top of page

Accredited Certifications, Diplomas, and Courses for over 300,000 Technicians nationwide

Safety Measures in HVAC Industry

EPA 608 Core Chapter 11

Safety Equipment

In this module, we will take a look at the different safety procedures that need to be followed in the HVAC practices. Skip to quiz!


Technicians need to take care when handling refrigerants because they can be toxic and can be potentially life threatening.

Liquid refrigerants can cause frostbite because of the low temperatures that they can reach. This is why technicians need to wear clothing that covers all parts of the body.

Safety Attire

When handling refrigerants, the following needs to be worn:

  1. Safety Glasses

  2. Safety Shoes

  3. Butyl-lined Gloves

  4. Long sleeve Shirt

However, just wearing safety attire does not guarantee safety. Technicians must also follow all necessary safety precautions for the refrigerant and the equipment.

In HVAC systems, you will often find a sight or viewing circular glass connecte

d on the liquid line. This is a tool to let the technician see if the refrigerant is in liquid or vapor phase.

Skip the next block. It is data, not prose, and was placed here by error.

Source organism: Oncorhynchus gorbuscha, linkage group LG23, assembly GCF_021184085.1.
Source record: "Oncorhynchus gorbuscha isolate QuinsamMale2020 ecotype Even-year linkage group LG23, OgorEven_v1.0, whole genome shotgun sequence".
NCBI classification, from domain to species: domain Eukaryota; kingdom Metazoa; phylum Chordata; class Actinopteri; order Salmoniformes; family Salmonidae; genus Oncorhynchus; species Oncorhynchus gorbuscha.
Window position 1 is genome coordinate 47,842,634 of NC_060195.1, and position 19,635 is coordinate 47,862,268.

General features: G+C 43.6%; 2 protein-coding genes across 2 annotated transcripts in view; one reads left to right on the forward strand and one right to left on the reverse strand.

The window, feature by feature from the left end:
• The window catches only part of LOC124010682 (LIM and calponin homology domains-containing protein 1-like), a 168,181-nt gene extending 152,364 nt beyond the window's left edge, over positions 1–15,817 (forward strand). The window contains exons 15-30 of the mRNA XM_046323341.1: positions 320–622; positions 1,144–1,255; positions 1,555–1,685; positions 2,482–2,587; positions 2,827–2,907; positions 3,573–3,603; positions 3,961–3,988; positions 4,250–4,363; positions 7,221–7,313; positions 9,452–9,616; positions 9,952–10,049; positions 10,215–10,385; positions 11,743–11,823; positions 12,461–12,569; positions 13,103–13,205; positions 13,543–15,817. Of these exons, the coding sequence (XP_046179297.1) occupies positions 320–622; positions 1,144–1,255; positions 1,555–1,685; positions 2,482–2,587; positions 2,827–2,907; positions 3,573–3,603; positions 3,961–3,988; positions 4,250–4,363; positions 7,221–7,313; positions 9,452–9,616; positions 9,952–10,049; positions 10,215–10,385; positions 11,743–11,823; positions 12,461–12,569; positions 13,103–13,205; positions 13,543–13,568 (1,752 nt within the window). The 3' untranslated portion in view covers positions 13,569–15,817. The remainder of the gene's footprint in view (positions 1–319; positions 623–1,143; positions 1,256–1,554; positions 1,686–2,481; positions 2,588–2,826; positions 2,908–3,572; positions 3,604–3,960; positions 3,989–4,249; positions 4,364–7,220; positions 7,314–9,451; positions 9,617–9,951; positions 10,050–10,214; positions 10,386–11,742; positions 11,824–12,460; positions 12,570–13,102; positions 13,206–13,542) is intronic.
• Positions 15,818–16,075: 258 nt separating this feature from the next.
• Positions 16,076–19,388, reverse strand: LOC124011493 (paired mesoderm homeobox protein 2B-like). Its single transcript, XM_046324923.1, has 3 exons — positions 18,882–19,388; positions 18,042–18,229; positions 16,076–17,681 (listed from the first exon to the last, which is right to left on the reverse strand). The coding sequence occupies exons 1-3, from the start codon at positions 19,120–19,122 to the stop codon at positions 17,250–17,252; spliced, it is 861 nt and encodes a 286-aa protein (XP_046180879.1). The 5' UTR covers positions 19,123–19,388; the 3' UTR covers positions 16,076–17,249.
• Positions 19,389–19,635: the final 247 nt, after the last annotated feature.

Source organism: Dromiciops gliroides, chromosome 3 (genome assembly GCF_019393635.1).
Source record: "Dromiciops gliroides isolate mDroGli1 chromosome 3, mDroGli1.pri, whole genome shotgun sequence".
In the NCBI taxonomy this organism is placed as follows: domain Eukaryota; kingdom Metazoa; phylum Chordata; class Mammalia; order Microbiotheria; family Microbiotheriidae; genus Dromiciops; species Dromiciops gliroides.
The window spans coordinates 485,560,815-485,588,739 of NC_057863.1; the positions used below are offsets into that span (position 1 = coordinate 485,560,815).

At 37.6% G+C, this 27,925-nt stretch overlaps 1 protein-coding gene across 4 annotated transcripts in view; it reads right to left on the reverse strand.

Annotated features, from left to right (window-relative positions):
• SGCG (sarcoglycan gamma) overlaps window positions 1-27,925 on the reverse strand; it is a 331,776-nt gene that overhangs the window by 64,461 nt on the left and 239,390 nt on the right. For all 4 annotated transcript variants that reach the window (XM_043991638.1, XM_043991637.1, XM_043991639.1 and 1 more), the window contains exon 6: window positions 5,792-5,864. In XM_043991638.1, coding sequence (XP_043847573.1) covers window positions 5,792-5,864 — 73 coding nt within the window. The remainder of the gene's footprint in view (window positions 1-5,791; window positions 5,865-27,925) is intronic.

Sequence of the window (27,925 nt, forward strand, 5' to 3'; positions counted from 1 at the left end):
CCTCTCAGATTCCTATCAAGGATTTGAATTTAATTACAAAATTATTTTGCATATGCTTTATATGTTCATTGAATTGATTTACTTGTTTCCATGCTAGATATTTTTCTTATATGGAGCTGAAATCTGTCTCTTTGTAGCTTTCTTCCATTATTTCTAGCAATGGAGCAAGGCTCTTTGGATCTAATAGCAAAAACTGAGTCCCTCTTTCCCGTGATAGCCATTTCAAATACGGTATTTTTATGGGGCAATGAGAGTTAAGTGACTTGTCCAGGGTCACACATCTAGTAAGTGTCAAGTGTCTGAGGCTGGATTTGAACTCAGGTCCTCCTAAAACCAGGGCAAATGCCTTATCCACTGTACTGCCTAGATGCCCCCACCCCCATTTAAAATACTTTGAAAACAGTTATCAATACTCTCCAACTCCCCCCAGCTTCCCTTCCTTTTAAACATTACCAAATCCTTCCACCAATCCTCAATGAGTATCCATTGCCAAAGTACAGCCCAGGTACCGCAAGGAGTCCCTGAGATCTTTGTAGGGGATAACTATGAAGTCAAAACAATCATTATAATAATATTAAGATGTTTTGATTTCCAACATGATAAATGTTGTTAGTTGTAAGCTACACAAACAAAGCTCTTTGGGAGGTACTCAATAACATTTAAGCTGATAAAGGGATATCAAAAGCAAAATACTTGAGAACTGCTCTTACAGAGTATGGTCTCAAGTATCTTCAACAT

If you see that the glass is clear on a system that is running, that means the refrigerant is liquid. If there are bubbles, the refrigerant is in its vapor phase.

Ice or dirt may form on this sight or viewing glass due to low temperature. If this happens, the technician should use an alcohol spray to remove the ice or dirt from the sight or viewing glass.

Do not:

  1. Chip at the glass to break the ice, and

  2. Do not use tools to get rid of the ice.

Chipping at the glass risks breaking it, which releases refrigerant. This would be considered venting under Section 608 Regulations, which we discussed earlier. If this happens, you have a much bigger problem on your hands.

Safety Data Sheets (SDS)

Each refrigerant will come with a Safety Data Sheet (SDS). This sheet contains important safety information and is provided for all solvents or chemicals, including refrigerants.

A refrigerant’s SDS provides special instructions for emergency procedures that are specific to that refrigerant. Technicians need to review this sheet before servicing.

This sheet includes specific information on:

  1. Protective equipment

  2. Toxicity

  3. First Aid

  4. Health effects

  5. Storage

  6. Disposal procedures

  7. Spill Procedures.


Safety Precautions

This module will look at the different safety precautions that need to follow in the HVAC practices. Skip to quiz!

Oxygen Deprivation